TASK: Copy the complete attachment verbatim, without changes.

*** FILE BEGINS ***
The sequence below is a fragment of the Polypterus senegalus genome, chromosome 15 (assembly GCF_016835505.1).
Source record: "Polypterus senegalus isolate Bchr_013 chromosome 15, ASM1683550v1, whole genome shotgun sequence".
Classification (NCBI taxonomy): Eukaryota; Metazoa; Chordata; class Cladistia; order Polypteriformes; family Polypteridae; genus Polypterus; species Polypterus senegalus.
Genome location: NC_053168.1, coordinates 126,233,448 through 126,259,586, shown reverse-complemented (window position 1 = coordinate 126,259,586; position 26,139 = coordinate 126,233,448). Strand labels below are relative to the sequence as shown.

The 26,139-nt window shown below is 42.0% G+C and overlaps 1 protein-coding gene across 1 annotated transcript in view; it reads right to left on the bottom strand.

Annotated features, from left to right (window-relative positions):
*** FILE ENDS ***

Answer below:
The sequence below is a fragment of the Polypterus senegalus genome, chromosome 15 (assembly GCF_016835505.1).
Source record: "Polypterus senegalus isolate Bchr_013 chromosome 15, ASM1683550v1, whole genome shotgun sequence".
Classification (NCBI taxonomy): Eukaryota; Metazoa; Chordata; class Cladistia; order Polypteriformes; family Polypteridae; genus Polypterus; species Polypterus senegalus.
Genome location: NC_053168.1, coordinates 126,233,448 through 126,259,586, shown reverse-complemented (window position 1 = coordinate 126,259,586; position 26,139 = coordinate 126,233,448). Strand labels below are relative to the sequence as shown.

The 26,139-nt window shown below is 42.0% G+C and overlaps 1 protein-coding gene across 1 annotated transcript in view; it reads right to left on the bottom strand.

Annotated features, from left to right (window-relative positions):